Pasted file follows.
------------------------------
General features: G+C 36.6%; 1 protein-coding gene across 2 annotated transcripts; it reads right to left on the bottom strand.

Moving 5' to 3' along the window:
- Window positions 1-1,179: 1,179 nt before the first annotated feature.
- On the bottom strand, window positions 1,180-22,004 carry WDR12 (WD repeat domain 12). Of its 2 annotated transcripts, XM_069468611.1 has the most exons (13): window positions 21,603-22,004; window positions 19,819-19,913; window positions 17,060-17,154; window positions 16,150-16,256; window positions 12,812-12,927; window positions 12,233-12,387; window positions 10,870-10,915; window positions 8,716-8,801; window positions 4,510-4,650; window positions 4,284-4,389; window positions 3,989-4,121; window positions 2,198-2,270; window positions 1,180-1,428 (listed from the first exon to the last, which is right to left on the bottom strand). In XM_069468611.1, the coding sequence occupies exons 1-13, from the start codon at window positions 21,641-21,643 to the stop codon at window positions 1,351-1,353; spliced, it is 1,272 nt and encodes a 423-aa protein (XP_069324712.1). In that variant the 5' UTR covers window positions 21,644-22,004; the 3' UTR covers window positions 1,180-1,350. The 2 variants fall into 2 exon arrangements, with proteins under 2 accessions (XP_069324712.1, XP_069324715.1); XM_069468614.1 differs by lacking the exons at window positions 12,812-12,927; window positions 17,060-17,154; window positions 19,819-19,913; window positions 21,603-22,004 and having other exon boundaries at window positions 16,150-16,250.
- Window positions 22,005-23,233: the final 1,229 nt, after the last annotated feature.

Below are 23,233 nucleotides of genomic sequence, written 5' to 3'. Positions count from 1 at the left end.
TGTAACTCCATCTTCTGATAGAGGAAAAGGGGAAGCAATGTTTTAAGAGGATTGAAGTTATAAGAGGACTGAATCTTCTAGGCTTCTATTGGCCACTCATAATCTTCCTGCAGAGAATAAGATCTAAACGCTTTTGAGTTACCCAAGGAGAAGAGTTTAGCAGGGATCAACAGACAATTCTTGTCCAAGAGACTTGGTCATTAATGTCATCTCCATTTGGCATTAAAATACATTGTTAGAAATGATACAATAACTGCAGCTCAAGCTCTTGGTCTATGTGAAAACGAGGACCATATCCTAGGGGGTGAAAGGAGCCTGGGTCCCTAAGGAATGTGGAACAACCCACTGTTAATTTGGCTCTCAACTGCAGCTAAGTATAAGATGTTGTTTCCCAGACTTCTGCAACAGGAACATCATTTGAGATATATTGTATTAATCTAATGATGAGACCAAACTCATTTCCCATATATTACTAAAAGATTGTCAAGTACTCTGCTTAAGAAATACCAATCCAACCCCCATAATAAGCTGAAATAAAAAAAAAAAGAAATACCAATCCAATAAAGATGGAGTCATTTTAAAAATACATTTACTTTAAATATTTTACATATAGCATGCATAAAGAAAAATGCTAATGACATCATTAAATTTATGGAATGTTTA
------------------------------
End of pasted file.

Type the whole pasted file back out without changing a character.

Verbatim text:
General features: G+C 36.6%; 1 protein-coding gene across 2 annotated transcripts; it reads right to left on the bottom strand.

Moving 5' to 3' along the window:
- Window positions 1-1,179: 1,179 nt before the first annotated feature.
- On the bottom strand, window positions 1,180-22,004 carry WDR12 (WD repeat domain 12). Of its 2 annotated transcripts, XM_069468611.1 has the most exons (13): window positions 21,603-22,004; window positions 19,819-19,913; window positions 17,060-17,154; window positions 16,150-16,256; window positions 12,812-12,927; window positions 12,233-12,387; window positions 10,870-10,915; window positions 8,716-8,801; window positions 4,510-4,650; window positions 4,284-4,389; window positions 3,989-4,121; window positions 2,198-2,270; window positions 1,180-1,428 (listed from the first exon to the last, which is right to left on the bottom strand). In XM_069468611.1, the coding sequence occupies exons 1-13, from the start codon at window positions 21,641-21,643 to the stop codon at window positions 1,351-1,353; spliced, it is 1,272 nt and encodes a 423-aa protein (XP_069324712.1). In that variant the 5' UTR covers window positions 21,644-22,004; the 3' UTR covers window positions 1,180-1,350. The 2 variants fall into 2 exon arrangements, with proteins under 2 accessions (XP_069324712.1, XP_069324715.1); XM_069468614.1 differs by lacking the exons at window positions 12,812-12,927; window positions 17,060-17,154; window positions 19,819-19,913; window positions 21,603-22,004 and having other exon boundaries at window positions 16,150-16,250.
- Window positions 22,005-23,233: the final 1,229 nt, after the last annotated feature.

Below are 23,233 nucleotides of genomic sequence, written 5' to 3'. Positions count from 1 at the left end.
TGTAACTCCATCTTCTGATAGAGGAAAAGGGGAAGCAATGTTTTAAGAGGATTGAAGTTATAAGAGGACTGAATCTTCTAGGCTTCTATTGGCCACTCATAATCTTCCTGCAGAGAATAAGATCTAAACGCTTTTGAGTTACCCAAGGAGAAGAGTTTAGCAGGGATCAACAGACAATTCTTGTCCAAGAGACTTGGTCATTAATGTCATCTCCATTTGGCATTAAAATACATTGTTAGAAATGATACAATAACTGCAGCTCAAGCTCTTGGTCTATGTGAAAACGAGGACCATATCCTAGGGGGTGAAAGGAGCCTGGGTCCCTAAGGAATGTGGAACAACCCACTGTTAATTTGGCTCTCAACTGCAGCTAAGTATAAGATGTTGTTTCCCAGACTTCTGCAACAGGAACATCATTTGAGATATATTGTATTAATCTAATGATGAGACCAAACTCATTTCCCATATATTACTAAAAGATTGTCAAGTACTCTGCTTAAGAAATACCAATCCAACCCCCATAATAAGCTGAAATAAAAAAAAAAAGAAATACCAATCCAATAAAGATGGAGTCATTTTAAAAATACATTTACTTTAAATATTTTACATATAGCATGCATAAAGAAAAATGCTAATGACATCATTAAATTTATGGAATGTTTA